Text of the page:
Training Occupational Development Educating Communities (TODEC) is a grassroots, immigrant-centered, immigrant-powered, base-building organization working to build power in the immigrant community to become socially, economically, educationally, and civically self sufficient. Luz has been involved in TODEC since its founding in 1984 and formal incorporation in 1996. Her parents founded TODEC, and the organization continues the tradition of inter-generational empowerment through its youth civic engagement program, Monarcas Luchadoras-Jovenes Comprometidos.

  • Starting Over Inc-Vonya

    Vonya Quarles is Co-Founder and Executive Director for Starting Over Inc, an organization that aims to provide transitional housing and reentry services for individuals, while also addressing disparities and inequity in the region. In terms of civic engagement, the organization implements the “All of Us or None” program, which helps people impacted by the criminal justice system develop their communities and get involved in civic life. Vonya first got involved with the organization in 2002 with the idea of providing sober housing to people. She had gone through the criminal justice system and experienced homelessness, and “wanted to see if we could help other people like ourselves.”

  • Warehouse Workers Resource Center -Sheheryar

    Warehouse Workers Resource Center (WWRC) is a nonprofit organization that aims to improve the lives of warehouse workers and their families in Southern California through education, advocacy and action. Sheheryar notes that through the civic engagement side of WWRC, the organization trains canvassers to not only be knowledgeable about voter engagement but also about the mission and work of the organization. He says that “civic engagement is a core part of our work, we do direct policy advocacy in Sacramento and we’ve been able to push four or five bills in the last eight years”.

  • Inland Congregations United for Change- Tom

    Inland Congregations United for Change (ICUC) is an organization that develops grassroots leadership in congregations across the Inland Empire. Tom notes that one of the organization’s goals is to teach community organizing to new organizations and congregations. ICUC provides about 25 different trainings that revolve around the issues organizations face in their respective communities. The goal of ICUC is to train organizations to better understand the issues and assets available to themselves and their communities. At ICUC, individuals are not referred to as volunteers but as “leaders.”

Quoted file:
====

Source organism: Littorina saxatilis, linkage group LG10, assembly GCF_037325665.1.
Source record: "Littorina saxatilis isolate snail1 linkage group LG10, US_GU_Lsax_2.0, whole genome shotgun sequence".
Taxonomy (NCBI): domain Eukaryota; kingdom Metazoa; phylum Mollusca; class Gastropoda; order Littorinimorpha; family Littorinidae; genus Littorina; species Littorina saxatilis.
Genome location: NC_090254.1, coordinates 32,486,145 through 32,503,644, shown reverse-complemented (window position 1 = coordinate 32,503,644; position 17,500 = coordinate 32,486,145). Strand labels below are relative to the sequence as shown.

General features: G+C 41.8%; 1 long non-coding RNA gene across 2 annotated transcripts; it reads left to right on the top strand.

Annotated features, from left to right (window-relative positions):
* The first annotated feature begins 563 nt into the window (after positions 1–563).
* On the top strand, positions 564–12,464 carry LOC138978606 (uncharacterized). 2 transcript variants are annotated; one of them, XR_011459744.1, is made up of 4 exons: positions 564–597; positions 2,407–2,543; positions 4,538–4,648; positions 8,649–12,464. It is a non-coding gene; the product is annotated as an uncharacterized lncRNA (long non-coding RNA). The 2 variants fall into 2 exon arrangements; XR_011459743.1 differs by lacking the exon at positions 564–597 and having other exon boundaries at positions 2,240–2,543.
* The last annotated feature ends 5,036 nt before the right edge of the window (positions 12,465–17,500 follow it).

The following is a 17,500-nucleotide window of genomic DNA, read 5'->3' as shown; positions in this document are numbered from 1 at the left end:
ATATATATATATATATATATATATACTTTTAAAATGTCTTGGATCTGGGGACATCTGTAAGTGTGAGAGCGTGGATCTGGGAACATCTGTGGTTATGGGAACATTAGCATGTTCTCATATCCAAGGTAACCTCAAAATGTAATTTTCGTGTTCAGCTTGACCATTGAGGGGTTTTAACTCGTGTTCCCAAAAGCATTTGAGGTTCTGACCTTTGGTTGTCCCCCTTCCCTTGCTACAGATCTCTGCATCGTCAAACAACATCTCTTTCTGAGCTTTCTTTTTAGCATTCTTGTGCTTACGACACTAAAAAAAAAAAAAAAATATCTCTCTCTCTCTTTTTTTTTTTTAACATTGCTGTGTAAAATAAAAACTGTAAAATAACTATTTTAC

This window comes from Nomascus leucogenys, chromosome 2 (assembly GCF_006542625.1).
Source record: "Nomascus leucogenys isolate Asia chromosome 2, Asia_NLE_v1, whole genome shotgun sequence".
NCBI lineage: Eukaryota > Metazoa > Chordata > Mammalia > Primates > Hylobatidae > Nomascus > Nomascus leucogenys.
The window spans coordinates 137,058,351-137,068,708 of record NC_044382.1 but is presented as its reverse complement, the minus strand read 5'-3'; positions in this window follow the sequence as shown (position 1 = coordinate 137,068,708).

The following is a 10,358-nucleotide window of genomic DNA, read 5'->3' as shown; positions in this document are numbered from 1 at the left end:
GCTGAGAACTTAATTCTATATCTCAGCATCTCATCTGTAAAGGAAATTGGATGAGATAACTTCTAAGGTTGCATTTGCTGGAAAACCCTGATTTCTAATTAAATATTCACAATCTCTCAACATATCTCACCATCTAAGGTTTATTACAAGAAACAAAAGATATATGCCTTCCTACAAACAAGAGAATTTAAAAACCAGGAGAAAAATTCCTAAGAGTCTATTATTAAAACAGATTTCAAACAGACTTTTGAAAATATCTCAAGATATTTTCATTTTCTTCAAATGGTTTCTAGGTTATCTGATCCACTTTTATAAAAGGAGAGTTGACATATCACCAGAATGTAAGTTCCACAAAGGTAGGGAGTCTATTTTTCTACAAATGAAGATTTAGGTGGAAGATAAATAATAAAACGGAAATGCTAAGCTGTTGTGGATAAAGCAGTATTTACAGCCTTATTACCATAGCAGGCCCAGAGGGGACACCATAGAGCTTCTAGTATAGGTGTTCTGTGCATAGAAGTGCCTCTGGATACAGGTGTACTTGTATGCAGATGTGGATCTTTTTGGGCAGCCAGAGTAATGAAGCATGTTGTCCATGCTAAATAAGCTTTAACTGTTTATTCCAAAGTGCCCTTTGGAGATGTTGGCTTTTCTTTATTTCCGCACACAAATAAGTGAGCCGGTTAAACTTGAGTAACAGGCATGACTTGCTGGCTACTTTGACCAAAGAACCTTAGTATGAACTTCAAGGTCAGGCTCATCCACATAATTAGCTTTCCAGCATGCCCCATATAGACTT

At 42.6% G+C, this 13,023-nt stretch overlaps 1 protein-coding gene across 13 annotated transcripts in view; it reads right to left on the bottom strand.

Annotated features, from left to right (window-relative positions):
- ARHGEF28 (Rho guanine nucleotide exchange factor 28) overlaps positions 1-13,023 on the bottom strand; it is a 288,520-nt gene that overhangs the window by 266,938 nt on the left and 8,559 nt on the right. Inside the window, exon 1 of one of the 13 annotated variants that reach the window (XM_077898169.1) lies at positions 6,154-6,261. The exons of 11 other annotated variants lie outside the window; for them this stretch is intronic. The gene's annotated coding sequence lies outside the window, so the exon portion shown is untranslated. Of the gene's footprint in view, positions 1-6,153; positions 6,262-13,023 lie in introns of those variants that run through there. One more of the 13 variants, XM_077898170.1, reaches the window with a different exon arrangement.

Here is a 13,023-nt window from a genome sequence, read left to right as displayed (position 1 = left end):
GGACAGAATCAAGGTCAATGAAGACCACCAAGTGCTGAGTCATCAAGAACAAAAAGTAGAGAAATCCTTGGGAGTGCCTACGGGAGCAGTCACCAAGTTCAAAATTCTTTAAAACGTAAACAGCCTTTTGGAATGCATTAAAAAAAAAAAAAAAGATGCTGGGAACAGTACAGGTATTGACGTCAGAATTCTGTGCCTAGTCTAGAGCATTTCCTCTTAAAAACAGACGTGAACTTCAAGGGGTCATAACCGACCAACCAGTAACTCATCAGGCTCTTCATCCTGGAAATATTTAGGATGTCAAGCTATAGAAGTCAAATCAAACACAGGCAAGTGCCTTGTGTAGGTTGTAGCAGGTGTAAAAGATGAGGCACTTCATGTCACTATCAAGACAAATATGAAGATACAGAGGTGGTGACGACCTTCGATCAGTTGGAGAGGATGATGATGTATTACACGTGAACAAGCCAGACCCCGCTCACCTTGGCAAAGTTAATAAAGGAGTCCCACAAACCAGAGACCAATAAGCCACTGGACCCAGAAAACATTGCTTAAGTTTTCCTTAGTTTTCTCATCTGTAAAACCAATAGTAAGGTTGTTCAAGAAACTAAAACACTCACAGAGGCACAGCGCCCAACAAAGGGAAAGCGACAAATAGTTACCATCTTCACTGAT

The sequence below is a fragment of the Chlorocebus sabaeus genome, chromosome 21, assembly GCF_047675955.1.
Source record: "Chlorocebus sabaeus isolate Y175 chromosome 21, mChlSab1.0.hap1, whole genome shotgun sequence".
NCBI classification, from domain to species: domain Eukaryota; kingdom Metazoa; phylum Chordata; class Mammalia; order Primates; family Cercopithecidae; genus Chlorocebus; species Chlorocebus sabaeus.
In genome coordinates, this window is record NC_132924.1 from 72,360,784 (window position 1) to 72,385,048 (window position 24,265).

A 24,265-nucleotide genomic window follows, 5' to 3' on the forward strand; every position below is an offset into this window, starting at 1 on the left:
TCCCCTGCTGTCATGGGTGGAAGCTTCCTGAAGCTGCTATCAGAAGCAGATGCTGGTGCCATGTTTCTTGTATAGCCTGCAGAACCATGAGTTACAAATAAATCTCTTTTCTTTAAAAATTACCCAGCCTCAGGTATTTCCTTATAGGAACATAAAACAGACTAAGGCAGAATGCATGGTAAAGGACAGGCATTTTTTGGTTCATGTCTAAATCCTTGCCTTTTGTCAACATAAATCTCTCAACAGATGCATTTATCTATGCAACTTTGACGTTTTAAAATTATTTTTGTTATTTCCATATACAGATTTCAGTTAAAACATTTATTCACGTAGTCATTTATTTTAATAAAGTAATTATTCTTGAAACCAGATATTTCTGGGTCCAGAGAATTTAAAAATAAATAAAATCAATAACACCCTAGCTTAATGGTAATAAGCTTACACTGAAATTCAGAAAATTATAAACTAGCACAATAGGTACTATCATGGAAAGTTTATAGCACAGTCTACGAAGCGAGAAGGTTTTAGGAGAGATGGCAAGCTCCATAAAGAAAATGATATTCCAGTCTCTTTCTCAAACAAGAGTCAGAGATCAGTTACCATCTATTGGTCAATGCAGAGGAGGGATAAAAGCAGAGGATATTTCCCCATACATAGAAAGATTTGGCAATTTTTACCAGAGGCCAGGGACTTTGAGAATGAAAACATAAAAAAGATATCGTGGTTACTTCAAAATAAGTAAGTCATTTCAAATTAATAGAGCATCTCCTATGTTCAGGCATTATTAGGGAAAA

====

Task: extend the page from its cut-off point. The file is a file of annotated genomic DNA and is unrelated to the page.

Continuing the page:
• Inland Empire Immigrant Youth Collective-Najayra

    Najayra is the Youth Engagement Coordinator at the Inland Empire Immigrant Youth Collective (IEIYC), a nonprofit organization that aims to achieve equal access to higher education and justice for the immigrant community in the Inland Empire. As the Youth Engagement Coordinator, Najayra’s responsibilities include engaging the youth, coordinating with partners to bring in youth and educate them on issues they face, and host numerous workshops. Najayra is very proud of their Undocumented Mentorship Academy (UMA). UMA aims to give undocumented youth the opportunity to learn about civic activism and legislative issues.

  • Alianza Coachella Valley

    Alianza Coachella Valley is a grassroots alliance bringing together community members, nonprofits, and government to promote sustainable and thriving conditions for the region since 2010. Their mission is to transform the socio-economic conditions of the Coachella Valley so that people in all communities have opportunities to excel. Currently, Alianza champions Census 2020 efforts by serving as the regional coordinator with the Riverside Community Foundation, the designated Administrative Community Based Organization for the Inland Empire. With well over 100,000 people living in the Coachella Valley’s hard-to-count communities, Alianza plays a critical role to ensure a complete and accurate count of the region. As a trusted messenger, Alianza and local non-profit partners will be canvassing and communicating the importance of a complete count in neighborhoods across the Eastern Riverside sub-region.